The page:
Your potential buyers will want to know your home has been well maintained throughout your stay.  If you hire a home inspector, you will be able to find and fix any major maintenance problems before potential home buyers buy the house.  While your buyers will likely perform their own home inspection on your home, it will help the process move quicker if you can show that you already had your home inspected.

Get a Home Appraisal.

You can pay approximately $300 to have a professional appraiser evaluate your home.  The appraiser will make an estimate regarding what your home is worth based on similar recent home sales in your area.  Your home appraisal report will also give you information with what a home buyer would pay in order to purchase your home with a loan.  When you have this information, you can tailor your home marketing better.

Promote Your Home Warranty.

If your home is backed by a home warranty, it will sell much quicker than if it isn’t.  This will just be one more reason why home buyers will feel more secure buying your home over another home.  Home warranty plans usually cost $300 and cover larger appliances such as refrigerators and dryers.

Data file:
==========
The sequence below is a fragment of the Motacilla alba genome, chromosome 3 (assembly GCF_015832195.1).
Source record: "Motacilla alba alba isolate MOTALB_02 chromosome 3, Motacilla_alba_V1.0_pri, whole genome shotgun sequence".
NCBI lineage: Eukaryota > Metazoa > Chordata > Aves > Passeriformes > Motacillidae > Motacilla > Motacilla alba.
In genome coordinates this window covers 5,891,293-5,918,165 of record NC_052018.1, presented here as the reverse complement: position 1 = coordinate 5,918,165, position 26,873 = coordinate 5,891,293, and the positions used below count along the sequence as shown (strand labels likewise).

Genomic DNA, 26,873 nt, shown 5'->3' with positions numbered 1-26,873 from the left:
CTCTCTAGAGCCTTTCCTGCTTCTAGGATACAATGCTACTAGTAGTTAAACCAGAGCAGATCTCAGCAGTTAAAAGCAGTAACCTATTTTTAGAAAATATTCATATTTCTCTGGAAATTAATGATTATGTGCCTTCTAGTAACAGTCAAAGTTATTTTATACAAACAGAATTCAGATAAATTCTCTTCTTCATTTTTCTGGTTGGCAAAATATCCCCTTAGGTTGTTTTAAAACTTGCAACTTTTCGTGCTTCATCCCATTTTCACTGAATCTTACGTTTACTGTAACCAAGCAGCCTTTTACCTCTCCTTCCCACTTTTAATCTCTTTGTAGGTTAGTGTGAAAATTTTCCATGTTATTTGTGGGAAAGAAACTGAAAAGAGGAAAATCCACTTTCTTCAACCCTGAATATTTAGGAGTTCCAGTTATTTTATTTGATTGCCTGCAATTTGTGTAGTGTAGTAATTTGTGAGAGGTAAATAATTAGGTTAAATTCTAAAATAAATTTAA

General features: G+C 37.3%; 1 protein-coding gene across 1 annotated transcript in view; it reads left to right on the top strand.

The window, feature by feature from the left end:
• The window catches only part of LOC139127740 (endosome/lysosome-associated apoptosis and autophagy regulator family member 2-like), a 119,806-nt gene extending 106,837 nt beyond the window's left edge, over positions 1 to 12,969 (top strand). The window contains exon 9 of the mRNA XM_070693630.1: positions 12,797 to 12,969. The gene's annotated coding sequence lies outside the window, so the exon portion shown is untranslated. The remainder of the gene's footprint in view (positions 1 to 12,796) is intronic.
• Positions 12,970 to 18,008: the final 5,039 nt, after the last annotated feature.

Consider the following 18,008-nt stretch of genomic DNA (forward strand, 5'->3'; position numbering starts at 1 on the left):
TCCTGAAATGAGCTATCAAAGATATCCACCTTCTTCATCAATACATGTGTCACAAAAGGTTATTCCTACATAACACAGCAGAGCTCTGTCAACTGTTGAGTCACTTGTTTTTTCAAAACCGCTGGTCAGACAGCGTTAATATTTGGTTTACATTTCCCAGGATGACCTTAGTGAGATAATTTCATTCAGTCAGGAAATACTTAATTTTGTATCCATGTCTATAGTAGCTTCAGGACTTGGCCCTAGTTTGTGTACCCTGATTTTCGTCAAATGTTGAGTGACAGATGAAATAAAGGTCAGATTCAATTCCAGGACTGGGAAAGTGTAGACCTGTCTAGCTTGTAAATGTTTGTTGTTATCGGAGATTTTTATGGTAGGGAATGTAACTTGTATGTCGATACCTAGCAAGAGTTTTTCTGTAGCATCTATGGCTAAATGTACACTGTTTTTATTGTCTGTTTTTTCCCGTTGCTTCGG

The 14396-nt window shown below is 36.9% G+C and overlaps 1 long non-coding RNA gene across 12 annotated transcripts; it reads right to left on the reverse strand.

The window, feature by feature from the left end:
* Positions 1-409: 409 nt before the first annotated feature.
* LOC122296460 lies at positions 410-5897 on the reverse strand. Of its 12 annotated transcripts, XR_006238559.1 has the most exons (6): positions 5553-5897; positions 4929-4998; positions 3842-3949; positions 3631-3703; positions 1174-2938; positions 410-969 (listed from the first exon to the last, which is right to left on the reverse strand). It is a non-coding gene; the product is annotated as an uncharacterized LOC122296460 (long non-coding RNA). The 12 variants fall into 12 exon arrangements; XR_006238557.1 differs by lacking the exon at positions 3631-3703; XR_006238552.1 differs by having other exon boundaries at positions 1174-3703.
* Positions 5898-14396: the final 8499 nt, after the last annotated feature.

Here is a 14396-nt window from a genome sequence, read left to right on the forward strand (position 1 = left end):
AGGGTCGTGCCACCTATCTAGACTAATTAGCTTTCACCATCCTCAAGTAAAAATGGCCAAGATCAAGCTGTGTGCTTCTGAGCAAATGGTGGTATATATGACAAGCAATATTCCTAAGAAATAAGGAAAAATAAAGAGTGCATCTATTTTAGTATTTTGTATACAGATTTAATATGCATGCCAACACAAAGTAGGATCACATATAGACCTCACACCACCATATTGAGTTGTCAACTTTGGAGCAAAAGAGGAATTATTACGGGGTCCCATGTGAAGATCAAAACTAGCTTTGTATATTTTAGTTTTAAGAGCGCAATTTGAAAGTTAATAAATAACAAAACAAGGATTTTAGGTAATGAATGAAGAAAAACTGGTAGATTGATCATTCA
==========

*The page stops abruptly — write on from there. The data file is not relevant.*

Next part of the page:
Give Cash for Home Improvements.

It’s likely your home buyer will want to perform improvements on the home.  These improvements could be anything from adding a playground in the backyard to replacing the paint colors in the family room. If you want your home to stand out, you can offer cash as an incentive to perform these improvements.  You might be able to sell your home quicker if you do this, and you can recover the cash amount with your asking price.

Pay for the Buyer’s Maintenance.

When your new buyers are moving in to the home, they are going to have a million things to do and worry about.  If you offer to pay for their maintenance services such as hiring a lawn care company or a pool cleaner, you will be providing a huge service.  This could potentially persuade the borrower to buy your home over another person’s home.

Be Flexible with the Asking Price.

If you’re like most home sellers, you have a minimum price in mind and you don’t want to go below your home’s value.  This isn’t a smart tactic, because the few thousand dollars you want to keep might actually be preventing your home from selling.  If you receive a lower offer than you anticipated, still consider it in conjunction with the cost of keeping your home on the market.

Visit a Real Estate Auction.

As a seller, you should consider using a real estate auction as a method for selling your home.  There are several risks associated with using a real estate auction, but you have the potential of selling your home quickly with an added profit.  Auctions usually work very well when there are many home buyers with a small real estate inventory that is available.